About the time of Manby's appointment to the Africaine, he was presented by Lady Townshend to the Princess of Wales, who was friendly towards him. It was suggested by some that the Princess had been too familiar with Manby and that Manby was even the father of one of her children! Manby swore an affidavit on 22 September 1806 that the rumours were 'a vile and wicked invention, wholly and absolutely false'.
In 1807, Manby sailed to Jersey in the Thalia (originally the Unicorn) to be in command of a small squadron. He captured a French privateer, the Requin, off Cherbourg on the morning of 29 October. The next year, 1808, Manby, in the Thalia and accompanied by the Medusa and Locust, was sent to the Davis Strait in a fruitless search for two French frigates supposed to be threatening the Greenland fishery. After 12 weeks of sailing in fog among icebergs, Manby found an anchorage on the coast of Labrador, which he named Port Manvers, before returning to Britain via Cadiz and Gibraltar.
Manby's health was no longer good and he gave up his command. He purchased an estate at Northwold in Norfolk, where he settled for the rest of his life. Thomas married Judith Hammond on 01 March 1810 at Northwold, Norfolk. Together, they had two daughters. One daughter was called Georgina Manvers Manby. Manby was promoted to the rank of rear-admiral of the blue in 1825 and of the white in 1830.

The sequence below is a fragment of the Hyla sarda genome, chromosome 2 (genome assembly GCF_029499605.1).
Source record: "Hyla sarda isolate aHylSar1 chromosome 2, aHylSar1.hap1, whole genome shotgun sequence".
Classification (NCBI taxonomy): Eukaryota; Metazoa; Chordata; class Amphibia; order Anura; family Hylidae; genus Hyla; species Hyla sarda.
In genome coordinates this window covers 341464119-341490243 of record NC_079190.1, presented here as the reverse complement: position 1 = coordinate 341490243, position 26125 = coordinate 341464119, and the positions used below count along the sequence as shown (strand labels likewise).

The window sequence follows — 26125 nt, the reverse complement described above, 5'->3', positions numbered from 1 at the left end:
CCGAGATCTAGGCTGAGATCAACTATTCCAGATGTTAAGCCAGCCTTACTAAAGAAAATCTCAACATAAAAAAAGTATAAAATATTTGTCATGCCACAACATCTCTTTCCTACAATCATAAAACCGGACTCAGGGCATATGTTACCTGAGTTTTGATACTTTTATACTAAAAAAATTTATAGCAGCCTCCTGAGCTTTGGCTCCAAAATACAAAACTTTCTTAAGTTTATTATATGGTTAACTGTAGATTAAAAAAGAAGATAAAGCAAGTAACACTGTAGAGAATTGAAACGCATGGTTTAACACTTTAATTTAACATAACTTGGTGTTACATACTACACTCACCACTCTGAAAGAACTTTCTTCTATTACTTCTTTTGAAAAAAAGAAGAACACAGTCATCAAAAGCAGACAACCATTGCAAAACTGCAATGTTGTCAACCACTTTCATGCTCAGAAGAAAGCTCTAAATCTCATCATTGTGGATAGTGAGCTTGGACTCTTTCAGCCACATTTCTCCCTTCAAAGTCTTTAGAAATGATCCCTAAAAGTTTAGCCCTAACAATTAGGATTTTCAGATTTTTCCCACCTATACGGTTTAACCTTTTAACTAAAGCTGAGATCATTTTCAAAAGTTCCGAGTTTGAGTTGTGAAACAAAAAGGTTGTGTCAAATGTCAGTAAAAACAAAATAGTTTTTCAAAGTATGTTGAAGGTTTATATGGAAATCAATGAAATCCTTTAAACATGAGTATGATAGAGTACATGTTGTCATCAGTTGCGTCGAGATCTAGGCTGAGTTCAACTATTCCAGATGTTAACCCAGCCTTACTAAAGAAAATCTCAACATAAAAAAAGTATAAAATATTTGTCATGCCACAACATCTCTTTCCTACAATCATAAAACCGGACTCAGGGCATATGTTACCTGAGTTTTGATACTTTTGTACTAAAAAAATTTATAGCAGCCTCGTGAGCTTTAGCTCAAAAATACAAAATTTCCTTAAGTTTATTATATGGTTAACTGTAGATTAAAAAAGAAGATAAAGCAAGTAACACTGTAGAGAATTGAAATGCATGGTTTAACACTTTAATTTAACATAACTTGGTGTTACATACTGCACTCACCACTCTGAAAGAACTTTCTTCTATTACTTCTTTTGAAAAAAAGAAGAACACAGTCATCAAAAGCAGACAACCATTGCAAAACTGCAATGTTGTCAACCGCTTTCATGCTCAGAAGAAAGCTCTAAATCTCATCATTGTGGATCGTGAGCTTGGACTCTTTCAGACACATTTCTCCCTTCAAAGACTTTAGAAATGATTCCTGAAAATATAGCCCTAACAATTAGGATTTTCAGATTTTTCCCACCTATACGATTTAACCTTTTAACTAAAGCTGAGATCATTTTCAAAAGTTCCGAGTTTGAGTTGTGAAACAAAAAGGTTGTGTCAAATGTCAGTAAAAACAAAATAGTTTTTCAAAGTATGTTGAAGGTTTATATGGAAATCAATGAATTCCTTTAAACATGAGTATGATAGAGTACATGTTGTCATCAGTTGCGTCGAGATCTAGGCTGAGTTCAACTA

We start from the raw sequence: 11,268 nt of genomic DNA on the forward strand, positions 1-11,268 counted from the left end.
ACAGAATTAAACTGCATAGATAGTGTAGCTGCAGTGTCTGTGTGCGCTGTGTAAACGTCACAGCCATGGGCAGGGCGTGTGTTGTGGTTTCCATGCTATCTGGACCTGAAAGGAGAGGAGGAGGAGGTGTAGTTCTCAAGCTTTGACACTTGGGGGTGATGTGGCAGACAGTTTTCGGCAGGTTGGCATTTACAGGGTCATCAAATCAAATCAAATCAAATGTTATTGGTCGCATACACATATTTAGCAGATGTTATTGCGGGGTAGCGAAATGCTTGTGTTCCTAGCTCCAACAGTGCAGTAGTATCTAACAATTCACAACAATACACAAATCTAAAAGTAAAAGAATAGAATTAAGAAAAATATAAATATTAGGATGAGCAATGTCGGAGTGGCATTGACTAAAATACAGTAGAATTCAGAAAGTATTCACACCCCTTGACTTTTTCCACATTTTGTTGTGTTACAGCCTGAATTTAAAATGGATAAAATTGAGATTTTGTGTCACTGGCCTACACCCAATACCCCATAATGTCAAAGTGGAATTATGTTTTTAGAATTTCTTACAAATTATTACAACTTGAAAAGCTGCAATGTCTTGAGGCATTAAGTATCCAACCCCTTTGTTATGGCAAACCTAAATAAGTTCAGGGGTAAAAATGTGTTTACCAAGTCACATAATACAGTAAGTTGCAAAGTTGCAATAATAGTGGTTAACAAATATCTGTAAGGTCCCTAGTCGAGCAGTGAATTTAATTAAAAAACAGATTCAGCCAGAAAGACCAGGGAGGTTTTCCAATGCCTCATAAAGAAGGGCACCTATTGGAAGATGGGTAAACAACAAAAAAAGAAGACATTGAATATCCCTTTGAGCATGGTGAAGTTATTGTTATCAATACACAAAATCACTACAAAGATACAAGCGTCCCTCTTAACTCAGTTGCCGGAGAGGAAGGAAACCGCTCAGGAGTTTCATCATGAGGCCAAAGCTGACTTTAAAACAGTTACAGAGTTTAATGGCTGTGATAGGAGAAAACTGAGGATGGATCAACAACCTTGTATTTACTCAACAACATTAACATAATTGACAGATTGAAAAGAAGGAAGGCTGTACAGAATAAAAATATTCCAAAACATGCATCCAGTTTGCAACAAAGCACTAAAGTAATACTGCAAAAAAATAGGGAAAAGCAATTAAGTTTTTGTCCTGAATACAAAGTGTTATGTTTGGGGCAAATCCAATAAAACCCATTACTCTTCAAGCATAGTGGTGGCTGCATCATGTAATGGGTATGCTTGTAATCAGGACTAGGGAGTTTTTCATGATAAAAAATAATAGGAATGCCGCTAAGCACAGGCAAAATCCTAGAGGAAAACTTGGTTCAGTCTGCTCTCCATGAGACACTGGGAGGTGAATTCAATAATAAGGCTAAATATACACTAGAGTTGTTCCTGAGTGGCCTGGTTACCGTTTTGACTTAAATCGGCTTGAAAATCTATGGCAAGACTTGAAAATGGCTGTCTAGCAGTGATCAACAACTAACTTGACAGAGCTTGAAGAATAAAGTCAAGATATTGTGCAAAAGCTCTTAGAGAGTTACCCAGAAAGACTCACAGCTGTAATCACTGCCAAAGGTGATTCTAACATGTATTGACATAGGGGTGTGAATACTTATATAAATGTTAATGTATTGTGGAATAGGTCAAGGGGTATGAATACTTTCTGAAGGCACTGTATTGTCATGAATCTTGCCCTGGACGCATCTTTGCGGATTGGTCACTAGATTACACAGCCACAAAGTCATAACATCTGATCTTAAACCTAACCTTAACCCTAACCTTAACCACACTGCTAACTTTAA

Manby wrote his will (see below) on 18 February 1833 when he was living at Somerford near Christchurch in Hampshire. The tone of the writing suggests he was very ill and had lost his sight. It may also be that he was living in Hampshire, estranged from his wife, though she is the principal beneficiary of the will. He died from an overdose of opium at the George Hotel, Southampton, on 13 June 1834 and, given the circumstances just mentioned, the action may have been suicide. The will was proven on 25 June 1834 11/1833).
Text of will
In the name of God, amen
I, Thomas Manby, Rear Admiral of the White, do make this my last will and testament on this 18th day of February 1833 at Summerford near Christchurch, Hants.
That when it shall please almighty to move me from this world that I give all and every thing I possess to my wife, Judith Manby, my house and lands with all the property I hold at Northwold in the County of Norfolk
and money in the 3 per cent xxxxx, this day amounts to six thousand and twenty four pounds, out of which I have settled one hundred a year on my daughter, now a widow, from the time of her marriage
and the remainder of my funded property I hope my wife will give to my youngest daughter, Georgina Manvers Manby, when she marries.
My wife will possess one hundred a year from her uncle and aunt, Thomas Savery, esq., and two hundred a year for her life from Alderman Wood and all the money at my lawyers and agents